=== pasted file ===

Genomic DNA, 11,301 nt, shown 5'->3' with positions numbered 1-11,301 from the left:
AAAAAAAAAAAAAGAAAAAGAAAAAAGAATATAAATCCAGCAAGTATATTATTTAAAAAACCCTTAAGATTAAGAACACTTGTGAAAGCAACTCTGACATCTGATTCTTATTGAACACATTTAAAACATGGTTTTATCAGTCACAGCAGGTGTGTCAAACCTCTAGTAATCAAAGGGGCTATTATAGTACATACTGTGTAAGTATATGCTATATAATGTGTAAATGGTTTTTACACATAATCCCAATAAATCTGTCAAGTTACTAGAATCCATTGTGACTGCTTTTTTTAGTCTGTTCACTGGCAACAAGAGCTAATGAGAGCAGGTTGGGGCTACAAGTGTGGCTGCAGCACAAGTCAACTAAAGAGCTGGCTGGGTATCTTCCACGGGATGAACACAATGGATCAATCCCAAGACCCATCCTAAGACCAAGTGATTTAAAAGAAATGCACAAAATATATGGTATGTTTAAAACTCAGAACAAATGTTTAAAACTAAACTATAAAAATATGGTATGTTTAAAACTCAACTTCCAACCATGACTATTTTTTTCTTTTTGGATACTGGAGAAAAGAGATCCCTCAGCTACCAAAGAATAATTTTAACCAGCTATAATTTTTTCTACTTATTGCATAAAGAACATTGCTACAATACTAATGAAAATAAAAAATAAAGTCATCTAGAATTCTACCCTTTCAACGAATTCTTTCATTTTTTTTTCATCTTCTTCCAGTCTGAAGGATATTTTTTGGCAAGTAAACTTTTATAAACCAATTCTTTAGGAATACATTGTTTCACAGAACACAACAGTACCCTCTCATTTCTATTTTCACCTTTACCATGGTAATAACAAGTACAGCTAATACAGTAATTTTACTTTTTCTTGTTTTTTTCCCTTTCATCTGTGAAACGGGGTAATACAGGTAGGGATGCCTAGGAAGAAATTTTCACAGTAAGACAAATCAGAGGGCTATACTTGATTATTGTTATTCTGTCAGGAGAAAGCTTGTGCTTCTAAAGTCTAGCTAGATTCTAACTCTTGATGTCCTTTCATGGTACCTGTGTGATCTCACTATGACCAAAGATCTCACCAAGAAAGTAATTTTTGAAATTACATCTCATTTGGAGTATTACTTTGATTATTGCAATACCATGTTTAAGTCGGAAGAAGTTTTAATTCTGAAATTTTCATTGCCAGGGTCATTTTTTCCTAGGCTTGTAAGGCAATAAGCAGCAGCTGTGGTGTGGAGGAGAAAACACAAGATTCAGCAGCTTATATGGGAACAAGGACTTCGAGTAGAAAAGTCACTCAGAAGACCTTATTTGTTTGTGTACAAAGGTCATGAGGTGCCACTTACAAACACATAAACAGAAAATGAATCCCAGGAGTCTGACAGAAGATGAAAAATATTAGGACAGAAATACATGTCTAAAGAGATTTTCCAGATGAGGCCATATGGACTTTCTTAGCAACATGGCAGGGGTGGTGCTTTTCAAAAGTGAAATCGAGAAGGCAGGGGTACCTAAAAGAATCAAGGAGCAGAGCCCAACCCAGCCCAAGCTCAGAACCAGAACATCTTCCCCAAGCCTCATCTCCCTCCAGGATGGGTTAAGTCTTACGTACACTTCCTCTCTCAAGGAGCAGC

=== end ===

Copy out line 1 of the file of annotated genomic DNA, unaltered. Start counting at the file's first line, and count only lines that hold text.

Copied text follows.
Genomic DNA, 11,301 nt, shown 5'->3' with positions numbered 1-11,301 from the left: